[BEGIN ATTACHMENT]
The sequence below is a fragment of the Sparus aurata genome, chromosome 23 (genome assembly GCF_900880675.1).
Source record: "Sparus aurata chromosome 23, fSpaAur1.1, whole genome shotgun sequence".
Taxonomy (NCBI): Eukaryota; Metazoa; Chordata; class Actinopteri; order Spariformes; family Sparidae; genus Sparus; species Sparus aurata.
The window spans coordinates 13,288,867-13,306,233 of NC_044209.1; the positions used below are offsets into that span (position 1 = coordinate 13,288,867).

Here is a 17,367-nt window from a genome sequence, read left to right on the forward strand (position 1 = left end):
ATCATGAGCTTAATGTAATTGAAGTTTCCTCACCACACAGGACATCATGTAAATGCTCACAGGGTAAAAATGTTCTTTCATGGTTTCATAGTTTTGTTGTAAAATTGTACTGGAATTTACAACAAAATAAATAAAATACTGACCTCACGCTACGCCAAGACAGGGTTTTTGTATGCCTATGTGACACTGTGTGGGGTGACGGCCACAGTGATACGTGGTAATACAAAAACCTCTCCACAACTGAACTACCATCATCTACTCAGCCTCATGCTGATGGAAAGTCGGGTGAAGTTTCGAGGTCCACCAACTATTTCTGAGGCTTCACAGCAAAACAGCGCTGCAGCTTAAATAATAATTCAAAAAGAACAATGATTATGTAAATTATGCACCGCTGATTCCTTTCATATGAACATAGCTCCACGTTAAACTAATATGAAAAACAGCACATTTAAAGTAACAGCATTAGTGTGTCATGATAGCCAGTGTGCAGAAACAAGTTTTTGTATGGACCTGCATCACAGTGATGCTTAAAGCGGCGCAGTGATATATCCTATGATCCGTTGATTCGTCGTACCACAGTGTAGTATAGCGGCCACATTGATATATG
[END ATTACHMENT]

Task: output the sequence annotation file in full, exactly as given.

The sequence below is a fragment of the Sparus aurata genome, chromosome 23 (genome assembly GCF_900880675.1).
Source record: "Sparus aurata chromosome 23, fSpaAur1.1, whole genome shotgun sequence".
Taxonomy (NCBI): Eukaryota; Metazoa; Chordata; class Actinopteri; order Spariformes; family Sparidae; genus Sparus; species Sparus aurata.
The window spans coordinates 13,288,867-13,306,233 of NC_044209.1; the positions used below are offsets into that span (position 1 = coordinate 13,288,867).

Here is a 17,367-nt window from a genome sequence, read left to right on the forward strand (position 1 = left end):
ATCATGAGCTTAATGTAATTGAAGTTTCCTCACCACACAGGACATCATGTAAATGCTCACAGGGTAAAAATGTTCTTTCATGGTTTCATAGTTTTGTTGTAAAATTGTACTGGAATTTACAACAAAATAAATAAAATACTGACCTCACGCTACGCCAAGACAGGGTTTTTGTATGCCTATGTGACACTGTGTGGGGTGACGGCCACAGTGATACGTGGTAATACAAAAACCTCTCCACAACTGAACTACCATCATCTACTCAGCCTCATGCTGATGGAAAGTCGGGTGAAGTTTCGAGGTCCACCAACTATTTCTGAGGCTTCACAGCAAAACAGCGCTGCAGCTTAAATAATAATTCAAAAAGAACAATGATTATGTAAATTATGCACCGCTGATTCCTTTCATATGAACATAGCTCCACGTTAAACTAATATGAAAAACAGCACATTTAAAGTAACAGCATTAGTGTGTCATGATAGCCAGTGTGCAGAAACAAGTTTTTGTATGGACCTGCATCACAGTGATGCTTAAAGCGGCGCAGTGATATATCCTATGATCCGTTGATTCGTCGTACCACAGTGTAGTATAGCGGCCACATTGATATATG